Mayor Francis Slay took some heat when he appointed Charles Bryson director of the Department of Public Safety in 2007. Critics claimed that Bryson was unqualified for the job: he had little to no previous experience in public safety, as his career had focused on neighborhood development and community youth programs. Critics called it a purely political appointment.
Over time the outrage dulled, as tends to happen. But the recent string of jail escapes has re-illuminated the controversial selection and re-ignited the criticism.
Initially, low-level management took the fall for the three breakouts this year (the most recent one occurring last Friday). Corrections Commissioner Gene Stubblefield was suspended and a guard was placed on forced leave as the city attempted to isolate the damage over the last few days. But as the week progressed-- from Wednesday's Public Safety committee meeting where aldermen demanded accountability to new evidence emerging last night that Bryson was warned of the jail's vulnerability-- the blame moved up the ladder, first to Bryson, who oversees the city's Division of Corrections, and then eventually to the man who put him in charge.
"My first question is why would Mayor Slay put Bryson in place, given the importance of the job and the fact that he doesn't have the qualifications to do it?" said Board of Aldermen President Lewis Reed after today's general assembly meeting. "It was irresponsible for him to put someone there who didn't have the qualifications for such an important job. It risks the lives of everyone in this city."
KMOV reported last night that Stubblefield, the man Bryson suspended, had sent memos directly to Bryson "trying to alert his superiors to problems with running the jails and leadership in the Department of Public Safety as far back as 2008."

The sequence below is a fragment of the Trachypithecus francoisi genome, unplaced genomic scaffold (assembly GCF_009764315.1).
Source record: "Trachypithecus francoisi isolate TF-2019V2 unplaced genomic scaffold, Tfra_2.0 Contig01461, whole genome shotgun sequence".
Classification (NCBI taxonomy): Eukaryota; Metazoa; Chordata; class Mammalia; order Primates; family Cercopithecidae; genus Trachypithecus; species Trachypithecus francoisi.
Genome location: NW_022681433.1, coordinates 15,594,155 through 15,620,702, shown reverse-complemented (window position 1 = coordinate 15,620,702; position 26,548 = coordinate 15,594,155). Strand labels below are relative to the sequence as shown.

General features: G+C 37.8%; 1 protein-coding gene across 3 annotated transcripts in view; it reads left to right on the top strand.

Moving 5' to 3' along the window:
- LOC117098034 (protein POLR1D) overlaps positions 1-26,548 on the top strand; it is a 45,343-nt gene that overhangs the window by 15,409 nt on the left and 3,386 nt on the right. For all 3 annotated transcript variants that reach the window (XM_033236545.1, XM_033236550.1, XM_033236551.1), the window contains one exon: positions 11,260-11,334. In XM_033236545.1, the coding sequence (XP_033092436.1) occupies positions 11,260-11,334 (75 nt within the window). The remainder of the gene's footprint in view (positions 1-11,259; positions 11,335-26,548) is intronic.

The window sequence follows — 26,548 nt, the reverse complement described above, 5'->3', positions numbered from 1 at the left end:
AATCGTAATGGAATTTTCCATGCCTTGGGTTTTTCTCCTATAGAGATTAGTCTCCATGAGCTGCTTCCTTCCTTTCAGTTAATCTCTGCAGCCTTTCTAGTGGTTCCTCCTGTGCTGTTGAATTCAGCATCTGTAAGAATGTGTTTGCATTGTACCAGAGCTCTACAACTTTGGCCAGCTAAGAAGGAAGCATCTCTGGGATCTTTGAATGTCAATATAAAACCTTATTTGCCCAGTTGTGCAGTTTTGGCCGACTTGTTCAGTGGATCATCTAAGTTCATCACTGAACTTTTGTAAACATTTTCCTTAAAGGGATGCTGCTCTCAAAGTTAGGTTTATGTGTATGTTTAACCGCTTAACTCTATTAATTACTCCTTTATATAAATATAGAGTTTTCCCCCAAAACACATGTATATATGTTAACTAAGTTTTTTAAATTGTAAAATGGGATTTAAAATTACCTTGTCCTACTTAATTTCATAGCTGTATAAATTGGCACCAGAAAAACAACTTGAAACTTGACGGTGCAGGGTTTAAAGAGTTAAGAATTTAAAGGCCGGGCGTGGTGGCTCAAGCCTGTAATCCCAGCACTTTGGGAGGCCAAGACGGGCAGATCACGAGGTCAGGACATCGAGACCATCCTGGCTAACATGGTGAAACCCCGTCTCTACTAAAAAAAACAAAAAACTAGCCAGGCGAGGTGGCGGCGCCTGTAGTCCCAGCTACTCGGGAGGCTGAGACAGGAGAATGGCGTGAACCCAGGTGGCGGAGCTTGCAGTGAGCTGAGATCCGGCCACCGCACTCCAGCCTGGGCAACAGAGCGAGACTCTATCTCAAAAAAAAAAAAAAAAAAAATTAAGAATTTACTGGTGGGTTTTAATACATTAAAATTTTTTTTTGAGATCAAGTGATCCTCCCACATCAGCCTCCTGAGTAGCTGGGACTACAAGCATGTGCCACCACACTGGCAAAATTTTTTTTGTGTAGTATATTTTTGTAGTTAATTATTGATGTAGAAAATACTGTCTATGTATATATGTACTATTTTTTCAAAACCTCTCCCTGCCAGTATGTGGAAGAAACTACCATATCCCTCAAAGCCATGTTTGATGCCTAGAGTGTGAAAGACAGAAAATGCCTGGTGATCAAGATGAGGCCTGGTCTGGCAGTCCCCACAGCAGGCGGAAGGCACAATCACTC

The memos warned that supervisor positions that had been eliminated because of budget cuts were "critical for operations." According to KMOV, "One document in particular from April of 2011 states the jails can become a dangerous place without appropriate managerial staffing." But apparently nothing was done to address these concerns.
To Slay's critics, these revelations only affirm that Bryson was the wrong man for the job. Of course, the whole situation is made even worse for Slay since this potentially regretful appointment is linked to criminals escaping from jail-- a scandal oozing political blowback, seemingly tailor-made for negative campaign ads.
"The mayor needs to show that he takes public safety in this town seriously," said Alderman Antonio French. "Let's see if the mayor is as loyal to his public safety director as his public safety director has been to him."
French accused Slay of giving Bryson the position for "political reasons." He and Reed each asserted that the mayor should replace Bryson with someone who has more experience in public safety. To be sure, both could be considered political opponents of Slay. Many believe that Reed will run against Slay in 2013. And there's been tension between French and the mayor for a while now, a beef that publicly crescendoed in July when Slay vetoed French's bill to put speed bumps in O'Fallon Park.
We're currently awaiting comment from Slay. We'll update the post as soon as we hear from him.
This isn't the first time Slay and Bryson have been in the trenches together. When the city's first African American fire chief Sherman George was demoted under Bryson's watch, protesters marched outside Slay's and Bryson's respective homes.Seven city departments are under the public safety director's authority: the Division of Corrections, the Fire Department, the Excise Division, the Neighborhood Stabilization Office, the Excise Division, the Building Division and the City Emergency management agency. If/when the city regains local control, the police department would be added to that list.